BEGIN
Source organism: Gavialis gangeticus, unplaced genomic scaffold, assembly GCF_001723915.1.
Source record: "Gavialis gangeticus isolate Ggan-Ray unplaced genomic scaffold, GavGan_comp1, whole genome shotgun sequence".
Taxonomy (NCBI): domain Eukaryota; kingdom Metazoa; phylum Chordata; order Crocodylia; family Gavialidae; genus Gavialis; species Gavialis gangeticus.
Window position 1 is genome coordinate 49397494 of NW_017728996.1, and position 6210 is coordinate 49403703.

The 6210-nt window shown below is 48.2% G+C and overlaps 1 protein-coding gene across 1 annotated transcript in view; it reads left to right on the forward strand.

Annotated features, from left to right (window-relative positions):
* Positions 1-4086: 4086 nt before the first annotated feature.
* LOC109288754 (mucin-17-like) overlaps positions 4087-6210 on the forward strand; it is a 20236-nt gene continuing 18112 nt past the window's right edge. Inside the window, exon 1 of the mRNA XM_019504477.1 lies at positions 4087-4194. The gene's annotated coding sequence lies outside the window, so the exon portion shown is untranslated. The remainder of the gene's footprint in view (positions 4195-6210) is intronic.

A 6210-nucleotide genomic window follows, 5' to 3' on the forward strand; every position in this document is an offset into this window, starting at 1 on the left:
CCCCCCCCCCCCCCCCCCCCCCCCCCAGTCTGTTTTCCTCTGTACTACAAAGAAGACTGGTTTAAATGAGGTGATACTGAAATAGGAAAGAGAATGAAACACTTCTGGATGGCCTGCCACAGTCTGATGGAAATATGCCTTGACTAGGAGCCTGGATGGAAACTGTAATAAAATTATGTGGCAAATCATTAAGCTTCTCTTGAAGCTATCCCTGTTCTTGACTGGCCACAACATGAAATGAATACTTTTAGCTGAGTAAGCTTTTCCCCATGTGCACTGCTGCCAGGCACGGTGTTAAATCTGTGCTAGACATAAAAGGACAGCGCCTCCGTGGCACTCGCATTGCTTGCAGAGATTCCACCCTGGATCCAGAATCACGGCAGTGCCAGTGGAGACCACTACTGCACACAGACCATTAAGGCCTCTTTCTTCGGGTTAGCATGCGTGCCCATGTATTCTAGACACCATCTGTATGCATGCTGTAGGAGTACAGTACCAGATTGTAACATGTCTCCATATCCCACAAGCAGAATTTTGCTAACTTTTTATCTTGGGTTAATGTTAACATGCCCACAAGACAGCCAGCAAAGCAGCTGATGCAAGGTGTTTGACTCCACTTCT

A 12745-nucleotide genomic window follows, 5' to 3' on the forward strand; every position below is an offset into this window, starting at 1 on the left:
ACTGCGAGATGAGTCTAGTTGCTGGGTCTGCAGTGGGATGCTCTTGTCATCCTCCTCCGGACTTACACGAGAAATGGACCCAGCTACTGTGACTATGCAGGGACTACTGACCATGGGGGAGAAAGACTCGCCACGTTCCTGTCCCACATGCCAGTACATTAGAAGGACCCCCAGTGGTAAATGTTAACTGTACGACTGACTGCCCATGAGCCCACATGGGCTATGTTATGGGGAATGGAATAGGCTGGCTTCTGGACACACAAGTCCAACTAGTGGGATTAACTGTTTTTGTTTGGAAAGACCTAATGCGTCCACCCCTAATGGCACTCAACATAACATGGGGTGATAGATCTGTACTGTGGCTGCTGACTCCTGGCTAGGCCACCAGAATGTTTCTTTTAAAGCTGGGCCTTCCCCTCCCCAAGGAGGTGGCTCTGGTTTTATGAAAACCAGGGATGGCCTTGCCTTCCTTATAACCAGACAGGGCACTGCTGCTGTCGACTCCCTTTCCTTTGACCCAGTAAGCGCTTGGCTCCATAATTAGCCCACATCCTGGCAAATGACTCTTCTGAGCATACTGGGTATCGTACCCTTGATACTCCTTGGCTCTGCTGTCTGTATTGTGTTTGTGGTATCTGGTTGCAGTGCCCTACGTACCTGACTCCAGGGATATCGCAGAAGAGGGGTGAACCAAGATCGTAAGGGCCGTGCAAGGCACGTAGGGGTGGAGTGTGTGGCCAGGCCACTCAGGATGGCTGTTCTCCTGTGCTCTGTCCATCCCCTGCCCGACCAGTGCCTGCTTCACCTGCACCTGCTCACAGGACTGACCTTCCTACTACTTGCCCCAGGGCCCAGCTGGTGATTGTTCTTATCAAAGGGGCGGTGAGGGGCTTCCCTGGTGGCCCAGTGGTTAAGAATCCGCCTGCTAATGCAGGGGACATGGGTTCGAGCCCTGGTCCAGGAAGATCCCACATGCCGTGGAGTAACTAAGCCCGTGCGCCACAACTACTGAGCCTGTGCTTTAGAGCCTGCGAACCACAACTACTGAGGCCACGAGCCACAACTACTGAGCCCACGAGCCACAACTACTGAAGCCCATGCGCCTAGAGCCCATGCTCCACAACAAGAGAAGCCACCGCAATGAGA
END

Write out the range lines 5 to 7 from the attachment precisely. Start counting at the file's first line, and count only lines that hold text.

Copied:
The 6210-nt window shown below is 48.2% G+C and overlaps 1 protein-coding gene across 1 annotated transcript in view; it reads left to right on the forward strand.

Annotated features, from left to right (window-relative positions):
* Positions 1-4086: 4086 nt before the first annotated feature.